Main Street Lending: right times, right places
New Boston Fed study finds program provided credit when and where it was most needed
Though it used only a fraction of its capacity, the Main Street Lending Program succeeded in supplying credit to small and medium-sized businesses during the COVID-19 pandemic, approving 1,830 loans totaling $17.5 billion. According to a Federal Reserve report released in March, 99% of the borrowers were smaller businesses with less than $50 million in annual revenue, and more than 70% were in the industries hurt most by the pandemic.
A new study from the Federal Reserve Bank of Boston finds that Main Street credit not only went to the type of businesses the program was intended to help, it went to businesses in states hit hardest by the pandemic, and it arrived in a timely fashion. The study, titled “A Helping Hand to Main Street Where and When It Was Needed,” uses mobility among residents as a measure of a state’s economic activity and COVID-19 case counts as a public health indicator.
“Businesses located in states with more severe declines in commercial activity (as proxied by mobility indicators) and higher infection rates obtained a higher volume of loans from Main Street,” the paper states. “Furthermore, the timing of the loans tended to coincide with the need: More loans were applied for and approved when a state experienced an increase in its state-wide infection rate.”
The authors’ conclusions are based on regression analysis that establishes links between mobility levels and loan volumes, and between infection rates and loan volumes. More specifically, the analysis shows that the volume of loans businesses in a state obtained through the Main Street program rose as the level of mobility in the state declined. The authors estimate that a 1 percentage point decline in mobility relative to the pre-pandemic baseline was associated with a 5.5% increase in the volume of Main Street loans.
In explaining why they use mobility as a gauge for a state’s business activity, the authors write, “Mobility levels reflect the de facto degree of restraint on economic activity, with or without de jure rules imposed by the state or local governments limiting in-person commercial activity. That is, when the pandemic conditions deteriorated, people reduced social interactions regardless of whether such interactions were explicitly forbidden.”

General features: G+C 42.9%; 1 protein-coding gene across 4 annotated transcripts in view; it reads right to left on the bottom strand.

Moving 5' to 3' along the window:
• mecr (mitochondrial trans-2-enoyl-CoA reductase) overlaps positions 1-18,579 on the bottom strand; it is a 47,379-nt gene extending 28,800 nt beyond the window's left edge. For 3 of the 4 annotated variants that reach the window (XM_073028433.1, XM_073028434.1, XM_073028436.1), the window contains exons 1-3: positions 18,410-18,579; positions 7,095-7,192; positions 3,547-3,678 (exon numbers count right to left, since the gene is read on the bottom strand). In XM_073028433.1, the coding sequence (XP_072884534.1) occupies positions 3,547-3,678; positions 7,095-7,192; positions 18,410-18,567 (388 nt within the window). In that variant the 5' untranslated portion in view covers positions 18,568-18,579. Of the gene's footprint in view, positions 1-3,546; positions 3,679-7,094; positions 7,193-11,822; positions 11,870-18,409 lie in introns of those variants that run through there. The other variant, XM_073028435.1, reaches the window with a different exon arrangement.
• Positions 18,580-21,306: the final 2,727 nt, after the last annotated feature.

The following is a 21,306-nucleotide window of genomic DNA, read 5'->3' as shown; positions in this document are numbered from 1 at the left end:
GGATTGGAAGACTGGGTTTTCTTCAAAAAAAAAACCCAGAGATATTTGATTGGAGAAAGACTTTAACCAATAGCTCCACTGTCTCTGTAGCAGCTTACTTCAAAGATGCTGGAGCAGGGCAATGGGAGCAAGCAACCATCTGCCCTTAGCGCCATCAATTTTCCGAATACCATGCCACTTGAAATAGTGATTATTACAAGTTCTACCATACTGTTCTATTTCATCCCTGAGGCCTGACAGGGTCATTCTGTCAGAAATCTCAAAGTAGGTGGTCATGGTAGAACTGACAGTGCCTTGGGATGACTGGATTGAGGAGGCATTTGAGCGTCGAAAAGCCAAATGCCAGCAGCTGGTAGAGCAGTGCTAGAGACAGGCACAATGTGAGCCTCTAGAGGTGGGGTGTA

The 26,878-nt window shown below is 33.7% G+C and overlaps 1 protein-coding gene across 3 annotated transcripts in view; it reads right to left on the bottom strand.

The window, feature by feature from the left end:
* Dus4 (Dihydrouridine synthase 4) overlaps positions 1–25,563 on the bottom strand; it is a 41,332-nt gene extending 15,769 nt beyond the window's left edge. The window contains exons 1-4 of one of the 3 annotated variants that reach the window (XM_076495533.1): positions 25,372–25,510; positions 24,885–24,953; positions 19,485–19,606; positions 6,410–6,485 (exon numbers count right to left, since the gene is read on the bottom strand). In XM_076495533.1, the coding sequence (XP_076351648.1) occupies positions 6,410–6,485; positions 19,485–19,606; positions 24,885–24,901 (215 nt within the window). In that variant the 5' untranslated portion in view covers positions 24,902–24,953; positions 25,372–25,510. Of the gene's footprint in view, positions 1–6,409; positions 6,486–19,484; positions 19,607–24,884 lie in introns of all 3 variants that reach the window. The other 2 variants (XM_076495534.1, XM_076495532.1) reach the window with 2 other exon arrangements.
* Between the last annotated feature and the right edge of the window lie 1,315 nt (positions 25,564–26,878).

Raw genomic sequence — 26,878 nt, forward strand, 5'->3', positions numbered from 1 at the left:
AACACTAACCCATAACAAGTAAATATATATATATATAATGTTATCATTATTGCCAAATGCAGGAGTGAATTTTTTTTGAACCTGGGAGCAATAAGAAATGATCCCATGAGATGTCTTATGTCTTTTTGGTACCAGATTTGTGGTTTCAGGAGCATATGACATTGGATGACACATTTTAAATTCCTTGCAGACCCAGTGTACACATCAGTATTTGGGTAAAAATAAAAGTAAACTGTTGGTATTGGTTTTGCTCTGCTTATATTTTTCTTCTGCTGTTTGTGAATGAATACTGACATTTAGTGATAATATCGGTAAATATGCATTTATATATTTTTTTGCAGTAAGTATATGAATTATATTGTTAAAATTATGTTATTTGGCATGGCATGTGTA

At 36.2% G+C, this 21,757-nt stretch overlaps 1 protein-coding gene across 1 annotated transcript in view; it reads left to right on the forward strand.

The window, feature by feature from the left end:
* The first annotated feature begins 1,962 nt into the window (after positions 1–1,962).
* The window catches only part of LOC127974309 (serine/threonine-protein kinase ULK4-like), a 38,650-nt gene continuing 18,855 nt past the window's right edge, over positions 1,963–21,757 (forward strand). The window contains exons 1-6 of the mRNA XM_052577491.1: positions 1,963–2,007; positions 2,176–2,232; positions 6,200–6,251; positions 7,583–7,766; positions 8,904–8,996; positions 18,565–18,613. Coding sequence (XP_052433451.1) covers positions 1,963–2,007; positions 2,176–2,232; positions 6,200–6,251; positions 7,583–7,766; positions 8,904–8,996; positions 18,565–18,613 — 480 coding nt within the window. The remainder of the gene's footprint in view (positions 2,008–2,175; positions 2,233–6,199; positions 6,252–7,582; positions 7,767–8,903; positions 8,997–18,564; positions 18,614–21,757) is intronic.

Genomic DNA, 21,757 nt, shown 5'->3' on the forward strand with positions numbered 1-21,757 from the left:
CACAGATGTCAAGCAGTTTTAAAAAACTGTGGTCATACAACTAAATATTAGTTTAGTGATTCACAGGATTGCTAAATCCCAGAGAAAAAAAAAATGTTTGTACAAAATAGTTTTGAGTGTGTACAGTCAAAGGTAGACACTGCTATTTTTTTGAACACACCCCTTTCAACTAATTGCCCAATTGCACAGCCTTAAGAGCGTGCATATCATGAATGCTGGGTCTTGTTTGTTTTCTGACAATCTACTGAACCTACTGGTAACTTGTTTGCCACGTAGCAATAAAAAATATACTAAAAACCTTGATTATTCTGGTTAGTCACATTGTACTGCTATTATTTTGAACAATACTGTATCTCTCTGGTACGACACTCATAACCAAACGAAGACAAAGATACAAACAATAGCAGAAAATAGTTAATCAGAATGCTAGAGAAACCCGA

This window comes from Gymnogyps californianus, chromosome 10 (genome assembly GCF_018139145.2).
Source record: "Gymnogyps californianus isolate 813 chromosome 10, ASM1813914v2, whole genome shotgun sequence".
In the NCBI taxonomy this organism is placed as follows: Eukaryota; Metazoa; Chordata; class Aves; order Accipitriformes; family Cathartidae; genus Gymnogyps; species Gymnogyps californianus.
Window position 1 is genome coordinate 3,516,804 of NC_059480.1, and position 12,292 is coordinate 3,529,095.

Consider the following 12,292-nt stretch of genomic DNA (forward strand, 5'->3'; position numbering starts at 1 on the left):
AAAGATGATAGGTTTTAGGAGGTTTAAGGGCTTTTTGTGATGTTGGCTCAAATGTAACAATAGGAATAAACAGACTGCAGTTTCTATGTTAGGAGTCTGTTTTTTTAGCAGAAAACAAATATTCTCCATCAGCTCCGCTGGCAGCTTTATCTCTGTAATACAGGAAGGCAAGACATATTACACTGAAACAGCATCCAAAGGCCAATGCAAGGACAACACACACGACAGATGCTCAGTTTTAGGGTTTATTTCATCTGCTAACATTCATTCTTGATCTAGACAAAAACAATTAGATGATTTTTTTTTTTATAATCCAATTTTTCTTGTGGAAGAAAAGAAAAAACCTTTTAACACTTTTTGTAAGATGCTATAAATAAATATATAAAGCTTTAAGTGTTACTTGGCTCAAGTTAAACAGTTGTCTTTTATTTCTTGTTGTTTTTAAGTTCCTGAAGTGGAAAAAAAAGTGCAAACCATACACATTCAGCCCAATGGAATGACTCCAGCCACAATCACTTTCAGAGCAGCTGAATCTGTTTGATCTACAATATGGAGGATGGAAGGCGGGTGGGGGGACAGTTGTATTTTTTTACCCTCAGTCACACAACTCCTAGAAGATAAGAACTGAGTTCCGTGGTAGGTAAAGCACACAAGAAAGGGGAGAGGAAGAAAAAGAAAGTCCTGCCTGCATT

The authors employ indexes from Google’s COVID-19 Community Mobility reports to measure mobility in a state. The indexes use mobile phone data to present percentage changes in the number of visitors to and lengths of stay at categorized places relative to the baseline period of Jan. 2 through Feb. 6, 2020 – the month before the start of the pandemic.
The regression analysis also shows that as a state’s COVID-19 infection rate rose, the volume of Main Street loans in the state increased. The authors estimate that a 1% increase in the number of state cases resulted in a 1% increase in loan volume. They also find that when infection rates rose, businesses in states where the economy was hit particularly hard by COVID-19 increased their borrowing more than businesses in other states. In other words, the lower the mobility level in a state (or the worse the economic conditions), the more the volume of Main Street loans increased when the COVID-19 case count climbed.